Jeff Kaiser abbandona per un attimo il suo Ockodektet ed in compagnia del neozelandese Andrew Pask ci sforna un dischetto agile/pesante di notevole spessore. In sintesi siamo di fronte ad un oscuro viaggio misticheggiante fra schizzi jazz, paturnie improvvisative più accese, deviazioni inqualificabili e un’elettronica stiracchiata verso il basso che sfiora spesso derive dark ambient (sto usando questo termine per la seconda volta in breve tempo ed in recensioni di materiali del genere.Che vuol dire?). Stupiscono di molto gli attacchi brutisti di Dim Effigies dove oggettivamente ci si trova di fronte ad una furia iconoclasta raramente data a vedere dai due strumentisti, assalti in quasi distorsione, cupe brutalità elettroniche di qualche lontana matrice industrial ed un belante motivo impro per fiati che malevolo si leva in alto. Confonde non poco le idee, e questo è un buon segno (1).
    Possibile variazione di Japa noise germogliato sotto il sole cocente della California, la frammentazione delle note di Pask che si disperdono nel vuoto looppandosi su se stesse provoca notevole senso di straniamento generale.
    Convince molto il processo d’interferenza elettronica continua alla quale viene sottoposta la performance del duo, innesta in qualche maniera la marcia in più; discosta in maniera determinante il tutto dalla solita uscita di settore. E questo è un buon segno (2).
    Avevamo apprezzato il lavoro in solitaria di Kaiser ma ad onor del vero lo consideravamo uno dei tanti nomi del panorama (senza nessun offesa sia detto, ognuno si sceglie il proprio orticello su cui pascolare), questa uscita sconfessa tutte le nostre cogitazioni irrispettose.
    Sarà l’asciuttezza data dalla formula a due, sarà probabilmente una fugace forma di insofferenza; sarà quel che più vi pare. Avete a che fare con uno dei più stimolanti prodotti degli ultimi tempi in campo improvvisativo. Bello constatare come l’accostamento acustico/elettronico se debitamente agitato può dar luogo a queste mutazioni sconsiderate. La sensazione di ascesa che si prova in Carbon Icon grazie all’entrata di un’onda cupa dopo la parte acustica è emblema unico di un linguaggio che pare volersi stiracchiare all’infinito sino a lambire (non sono impazzito) estasi rituali di lontana matrice tibetana. Si sguazza in una visione costantemente a mezza strada fra il sacro ed il profano. Da qualche parte si agitano spettri di Evan Parker, di Brötzmann, addirittura lontani richiami alle agitazioni storiche degli AMM; ma non abbastanza da non lasciar trapelare la sincera vena creativa che si agita sotto il tutto. Le frastagliate fasi che agitano The Variability Of Stammering Arrows fanno addirittura puntare lo sgurdo su certa scena inglese anni 80 con tutte le dovute cautele del caso (Clock Dva, Cabaret Voltaire; Hula). Incubica calata negli altiforni industrial che se martellata più sulla carrozzeria avrebbe potuto essere filiazione diretta dei God o degli Slab; chiaramente il tasso di tracimazione sonora qui viene tenuto molto più sotto controllo. Tromba e clarinetto senza nessuna esitazione stilistica, questo ci piace; lo spirito suicida esposto.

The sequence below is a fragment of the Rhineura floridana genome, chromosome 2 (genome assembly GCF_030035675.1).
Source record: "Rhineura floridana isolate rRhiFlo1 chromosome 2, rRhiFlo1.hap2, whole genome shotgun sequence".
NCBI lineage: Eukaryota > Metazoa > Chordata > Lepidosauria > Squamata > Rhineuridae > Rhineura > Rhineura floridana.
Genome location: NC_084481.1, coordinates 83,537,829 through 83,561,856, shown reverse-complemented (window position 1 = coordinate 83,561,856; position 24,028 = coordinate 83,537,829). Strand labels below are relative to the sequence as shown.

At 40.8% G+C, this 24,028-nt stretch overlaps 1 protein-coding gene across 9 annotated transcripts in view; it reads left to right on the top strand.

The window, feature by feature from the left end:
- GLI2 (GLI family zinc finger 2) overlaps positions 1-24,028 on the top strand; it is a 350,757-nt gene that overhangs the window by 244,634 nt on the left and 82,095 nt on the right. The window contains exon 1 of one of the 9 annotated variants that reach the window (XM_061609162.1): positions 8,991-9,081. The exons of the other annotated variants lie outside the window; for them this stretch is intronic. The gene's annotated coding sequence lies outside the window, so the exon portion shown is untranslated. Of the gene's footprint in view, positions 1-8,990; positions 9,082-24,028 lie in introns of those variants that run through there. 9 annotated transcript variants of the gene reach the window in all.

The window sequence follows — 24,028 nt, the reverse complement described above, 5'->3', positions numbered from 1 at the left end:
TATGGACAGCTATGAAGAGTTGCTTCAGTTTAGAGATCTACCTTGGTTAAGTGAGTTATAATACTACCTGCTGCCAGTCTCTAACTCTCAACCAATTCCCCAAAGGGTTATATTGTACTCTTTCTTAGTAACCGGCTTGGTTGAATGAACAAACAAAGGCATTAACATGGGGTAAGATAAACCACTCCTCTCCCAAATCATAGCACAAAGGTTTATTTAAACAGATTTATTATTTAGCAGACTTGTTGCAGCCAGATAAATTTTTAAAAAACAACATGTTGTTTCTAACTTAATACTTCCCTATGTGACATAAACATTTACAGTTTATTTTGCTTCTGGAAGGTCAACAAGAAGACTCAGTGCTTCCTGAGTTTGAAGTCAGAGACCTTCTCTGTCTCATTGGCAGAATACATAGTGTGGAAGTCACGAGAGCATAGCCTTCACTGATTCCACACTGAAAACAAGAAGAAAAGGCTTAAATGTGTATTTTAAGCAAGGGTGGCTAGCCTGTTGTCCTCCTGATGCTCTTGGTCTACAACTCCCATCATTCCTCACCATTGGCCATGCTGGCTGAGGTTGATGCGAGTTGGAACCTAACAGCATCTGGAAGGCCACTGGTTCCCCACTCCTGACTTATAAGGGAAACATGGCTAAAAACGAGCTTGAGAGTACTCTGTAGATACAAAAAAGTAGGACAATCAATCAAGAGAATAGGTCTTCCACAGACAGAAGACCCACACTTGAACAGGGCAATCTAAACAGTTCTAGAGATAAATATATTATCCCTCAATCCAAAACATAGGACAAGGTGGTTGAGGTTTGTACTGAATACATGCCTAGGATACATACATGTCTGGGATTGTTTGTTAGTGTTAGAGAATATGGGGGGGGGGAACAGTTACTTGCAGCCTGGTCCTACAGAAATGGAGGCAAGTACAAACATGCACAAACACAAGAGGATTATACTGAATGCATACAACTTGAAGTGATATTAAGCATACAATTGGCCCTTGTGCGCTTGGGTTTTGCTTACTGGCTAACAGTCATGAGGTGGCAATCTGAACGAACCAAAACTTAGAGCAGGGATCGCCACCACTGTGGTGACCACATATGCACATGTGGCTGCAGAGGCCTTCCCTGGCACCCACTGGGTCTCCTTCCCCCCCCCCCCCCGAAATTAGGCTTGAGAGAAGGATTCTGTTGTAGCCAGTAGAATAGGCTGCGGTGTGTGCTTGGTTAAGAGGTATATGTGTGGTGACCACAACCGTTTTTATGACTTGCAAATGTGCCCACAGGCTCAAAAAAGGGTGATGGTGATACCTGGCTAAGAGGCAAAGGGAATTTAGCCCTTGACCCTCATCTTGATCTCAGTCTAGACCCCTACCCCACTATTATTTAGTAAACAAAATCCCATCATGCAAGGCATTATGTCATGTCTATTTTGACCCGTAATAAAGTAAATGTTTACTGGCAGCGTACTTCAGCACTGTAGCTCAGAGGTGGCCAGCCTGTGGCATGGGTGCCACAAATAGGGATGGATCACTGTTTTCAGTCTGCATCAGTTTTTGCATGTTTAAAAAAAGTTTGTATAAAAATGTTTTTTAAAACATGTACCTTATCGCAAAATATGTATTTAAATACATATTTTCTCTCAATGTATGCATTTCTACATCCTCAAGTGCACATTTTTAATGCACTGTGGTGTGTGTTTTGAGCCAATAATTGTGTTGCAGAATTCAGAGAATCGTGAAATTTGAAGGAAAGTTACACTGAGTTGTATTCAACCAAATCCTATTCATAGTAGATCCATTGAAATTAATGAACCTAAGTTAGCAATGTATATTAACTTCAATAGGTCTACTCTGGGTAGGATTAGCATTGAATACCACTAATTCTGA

Putrefazioni di materia jazz lasciata finalmente urlare libera senza giacca e cravatta a creare lo stile, maglie nere hardcore idealmente ad un passo (provateci ad immaginare dentro una sezione ritmica).
    Possibile epigono minimalizzato dei Fat o a scelta, rituale balinese al tramonto; e questo è un buon segno (3). (4 Stars)

    Marco Carcasi,